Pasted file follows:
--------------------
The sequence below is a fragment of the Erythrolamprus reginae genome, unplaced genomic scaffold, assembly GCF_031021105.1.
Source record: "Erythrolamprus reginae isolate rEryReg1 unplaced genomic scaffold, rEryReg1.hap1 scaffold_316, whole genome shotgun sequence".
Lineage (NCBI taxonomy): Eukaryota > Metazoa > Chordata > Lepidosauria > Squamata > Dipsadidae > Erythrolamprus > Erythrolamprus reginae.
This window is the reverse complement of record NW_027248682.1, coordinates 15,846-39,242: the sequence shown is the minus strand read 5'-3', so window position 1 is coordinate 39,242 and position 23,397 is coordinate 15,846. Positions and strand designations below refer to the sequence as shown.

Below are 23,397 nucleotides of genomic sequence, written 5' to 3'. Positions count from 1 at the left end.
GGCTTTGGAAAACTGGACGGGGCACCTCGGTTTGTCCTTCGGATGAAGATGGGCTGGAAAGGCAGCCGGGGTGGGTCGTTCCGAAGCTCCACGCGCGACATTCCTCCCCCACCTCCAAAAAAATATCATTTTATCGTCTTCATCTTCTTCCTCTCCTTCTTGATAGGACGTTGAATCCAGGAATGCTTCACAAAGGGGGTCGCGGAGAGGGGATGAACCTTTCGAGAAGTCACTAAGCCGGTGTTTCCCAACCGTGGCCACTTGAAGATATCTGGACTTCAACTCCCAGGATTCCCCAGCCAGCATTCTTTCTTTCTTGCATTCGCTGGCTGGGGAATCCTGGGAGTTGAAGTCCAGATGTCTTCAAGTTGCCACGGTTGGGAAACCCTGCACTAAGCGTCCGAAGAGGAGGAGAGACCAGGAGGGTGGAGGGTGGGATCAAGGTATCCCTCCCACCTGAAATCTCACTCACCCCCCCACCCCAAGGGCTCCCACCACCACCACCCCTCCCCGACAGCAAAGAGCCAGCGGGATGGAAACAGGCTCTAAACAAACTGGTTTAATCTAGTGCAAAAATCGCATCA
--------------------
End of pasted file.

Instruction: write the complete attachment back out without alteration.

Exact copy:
The sequence below is a fragment of the Erythrolamprus reginae genome, unplaced genomic scaffold, assembly GCF_031021105.1.
Source record: "Erythrolamprus reginae isolate rEryReg1 unplaced genomic scaffold, rEryReg1.hap1 scaffold_316, whole genome shotgun sequence".
Lineage (NCBI taxonomy): Eukaryota > Metazoa > Chordata > Lepidosauria > Squamata > Dipsadidae > Erythrolamprus > Erythrolamprus reginae.
This window is the reverse complement of record NW_027248682.1, coordinates 15,846-39,242: the sequence shown is the minus strand read 5'-3', so window position 1 is coordinate 39,242 and position 23,397 is coordinate 15,846. Positions and strand designations below refer to the sequence as shown.

Below are 23,397 nucleotides of genomic sequence, written 5' to 3'. Positions count from 1 at the left end.
GGCTTTGGAAAACTGGACGGGGCACCTCGGTTTGTCCTTCGGATGAAGATGGGCTGGAAAGGCAGCCGGGGTGGGTCGTTCCGAAGCTCCACGCGCGACATTCCTCCCCCACCTCCAAAAAAATATCATTTTATCGTCTTCATCTTCTTCCTCTCCTTCTTGATAGGACGTTGAATCCAGGAATGCTTCACAAAGGGGGTCGCGGAGAGGGGATGAACCTTTCGAGAAGTCACTAAGCCGGTGTTTCCCAACCGTGGCCACTTGAAGATATCTGGACTTCAACTCCCAGGATTCCCCAGCCAGCATTCTTTCTTTCTTGCATTCGCTGGCTGGGGAATCCTGGGAGTTGAAGTCCAGATGTCTTCAAGTTGCCACGGTTGGGAAACCCTGCACTAAGCGTCCGAAGAGGAGGAGAGACCAGGAGGGTGGAGGGTGGGATCAAGGTATCCCTCCCACCTGAAATCTCACTCACCCCCCCACCCCAAGGGCTCCCACCACCACCACCCCTCCCCGACAGCAAAGAGCCAGCGGGATGGAAACAGGCTCTAAACAAACTGGTTTAATCTAGTGCAAAAATCGCATCA